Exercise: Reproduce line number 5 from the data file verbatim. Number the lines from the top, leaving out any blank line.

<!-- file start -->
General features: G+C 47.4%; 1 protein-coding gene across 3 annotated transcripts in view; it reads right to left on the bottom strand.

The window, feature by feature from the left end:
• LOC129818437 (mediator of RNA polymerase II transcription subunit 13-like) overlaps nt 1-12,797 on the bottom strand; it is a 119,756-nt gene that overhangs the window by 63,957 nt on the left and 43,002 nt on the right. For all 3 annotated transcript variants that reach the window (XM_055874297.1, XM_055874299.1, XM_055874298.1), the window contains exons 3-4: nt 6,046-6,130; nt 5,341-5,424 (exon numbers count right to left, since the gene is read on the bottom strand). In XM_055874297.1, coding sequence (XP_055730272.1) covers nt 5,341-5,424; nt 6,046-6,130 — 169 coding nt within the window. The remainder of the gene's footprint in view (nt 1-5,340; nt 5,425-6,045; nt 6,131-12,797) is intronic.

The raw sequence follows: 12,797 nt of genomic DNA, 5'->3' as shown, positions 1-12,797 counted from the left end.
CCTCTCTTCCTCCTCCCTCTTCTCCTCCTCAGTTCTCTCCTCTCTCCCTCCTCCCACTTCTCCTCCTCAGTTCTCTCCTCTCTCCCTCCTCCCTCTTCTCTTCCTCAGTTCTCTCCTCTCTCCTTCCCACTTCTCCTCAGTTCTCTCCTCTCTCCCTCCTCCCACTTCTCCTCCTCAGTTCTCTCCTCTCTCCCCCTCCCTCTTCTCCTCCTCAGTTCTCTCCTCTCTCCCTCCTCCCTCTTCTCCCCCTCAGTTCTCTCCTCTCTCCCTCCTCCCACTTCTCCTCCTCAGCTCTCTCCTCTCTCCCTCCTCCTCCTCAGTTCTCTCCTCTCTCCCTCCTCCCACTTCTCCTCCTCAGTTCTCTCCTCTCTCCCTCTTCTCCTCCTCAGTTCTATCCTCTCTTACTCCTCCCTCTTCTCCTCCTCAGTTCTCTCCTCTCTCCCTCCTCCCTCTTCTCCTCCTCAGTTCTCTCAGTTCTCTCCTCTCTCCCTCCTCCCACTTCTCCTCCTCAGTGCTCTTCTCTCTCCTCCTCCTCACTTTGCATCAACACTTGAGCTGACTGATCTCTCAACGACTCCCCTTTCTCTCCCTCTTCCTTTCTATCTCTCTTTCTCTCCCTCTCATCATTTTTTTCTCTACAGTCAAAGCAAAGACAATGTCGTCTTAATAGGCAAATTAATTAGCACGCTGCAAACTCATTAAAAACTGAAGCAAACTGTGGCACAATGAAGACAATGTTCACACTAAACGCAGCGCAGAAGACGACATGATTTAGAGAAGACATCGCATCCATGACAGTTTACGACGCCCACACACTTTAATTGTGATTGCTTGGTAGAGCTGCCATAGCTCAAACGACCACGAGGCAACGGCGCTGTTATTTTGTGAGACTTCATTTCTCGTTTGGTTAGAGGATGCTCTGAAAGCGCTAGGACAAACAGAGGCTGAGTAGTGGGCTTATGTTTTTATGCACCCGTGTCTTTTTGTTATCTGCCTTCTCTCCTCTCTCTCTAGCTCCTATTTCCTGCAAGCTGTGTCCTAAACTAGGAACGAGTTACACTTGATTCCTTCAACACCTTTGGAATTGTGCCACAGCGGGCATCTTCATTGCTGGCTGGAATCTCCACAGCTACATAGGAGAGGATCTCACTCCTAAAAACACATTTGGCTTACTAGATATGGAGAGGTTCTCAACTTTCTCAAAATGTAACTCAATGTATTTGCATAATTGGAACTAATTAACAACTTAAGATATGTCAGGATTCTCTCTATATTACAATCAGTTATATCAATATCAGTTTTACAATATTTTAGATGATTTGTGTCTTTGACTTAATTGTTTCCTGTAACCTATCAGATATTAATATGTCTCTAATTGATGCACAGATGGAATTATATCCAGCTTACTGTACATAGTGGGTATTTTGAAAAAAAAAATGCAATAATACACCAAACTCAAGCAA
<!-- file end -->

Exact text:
CCTCTCTTCCTCCTCCCTCTTCTCCTCCTCAGTTCTCTCCTCTCTCCCTCCTCCCACTTCTCCTCCTCAGTTCTCTCCTCTCTCCCTCCTCCCTCTTCTCTTCCTCAGTTCTCTCCTCTCTCCTTCCCACTTCTCCTCAGTTCTCTCCTCTCTCCCTCCTCCCACTTCTCCTCCTCAGTTCTCTCCTCTCTCCCCCTCCCTCTTCTCCTCCTCAGTTCTCTCCTCTCTCCCTCCTCCCTCTTCTCCCCCTCAGTTCTCTCCTCTCTCCCTCCTCCCACTTCTCCTCCTCAGCTCTCTCCTCTCTCCCTCCTCCTCCTCAGTTCTCTCCTCTCTCCCTCCTCCCACTTCTCCTCCTCAGTTCTCTCCTCTCTCCCTCTTCTCCTCCTCAGTTCTATCCTCTCTTACTCCTCCCTCTTCTCCTCCTCAGTTCTCTCCTCTCTCCCTCCTCCCTCTTCTCCTCCTCAGTTCTCTCAGTTCTCTCCTCTCTCCCTCCTCCCACTTCTCCTCCTCAGTGCTCTTCTCTCTCCTCCTCCTCACTTTGCATCAACACTTGAGCTGACTGATCTCTCAACGACTCCCCTTTCTCTCCCTCTTCCTTTCTATCTCTCTTTCTCTCCCTCTCATCATTTTTTTCTCTACAGTCAAAGCAAAGACAATGTCGTCTTAATAGGCAAATTAATTAGCACGCTGCAAACTCATTAAAAACTGAAGCAAACTGTGGCACAATGAAGACAATGTTCACACTAAACGCAGCGCAGAAGACGACATGATTTAGAGAAGACATCGCATCCATGACAGTTTACGACGCCCACACACTTTAATTGTGATTGCTTGGTAGAGCTGCCATAGCTCAAACGACCACGAGGCAACGGCGCTGTTATTTTGTGAGACTTCATTTCTCGTTTGGTTAGAGGATGCTCTGAAAGCGCTAGGACAAACAGAGGCTGAGTAGTGGGCTTATGTTTTTATGCACCCGTGTCTTTTTGTTATCTGCCTTCTCTCCTCTCTCTCTAGCTCCTATTTCCTGCAAGCTGTGTCCTAAACTAGGAACGAGTTACACTTGATTCCTTCAACACCTTTGGAATTGTGCCACAGCGGGCATCTTCATTGCTGGCTGGAATCTCCACAGCTACATAGGAGAGGATCTCACTCCTAAAAACACATTTGGCTTACTAGATATGGAGAGGTTCTCAACTTTCTCAAAATGTAACTCAATGTATTTGCATAATTGGAACTAATTAACAACTTAAGATATGTCAGGATTCTCTCTATATTACAATCAGTTATATCAATATCAGTTTTACAATATTTTAGATGATTTGTGTCTTTGACTTAATTGTTTCCTGTAACCTATCAGATATTAATATGTCTCTAATTGATGCACAGATGGAATTATATCCAGCTTACTGTACATAGTGGGTATTTTGAAAAAAAAAATGCAATAATACACCAAACTCAAGCAA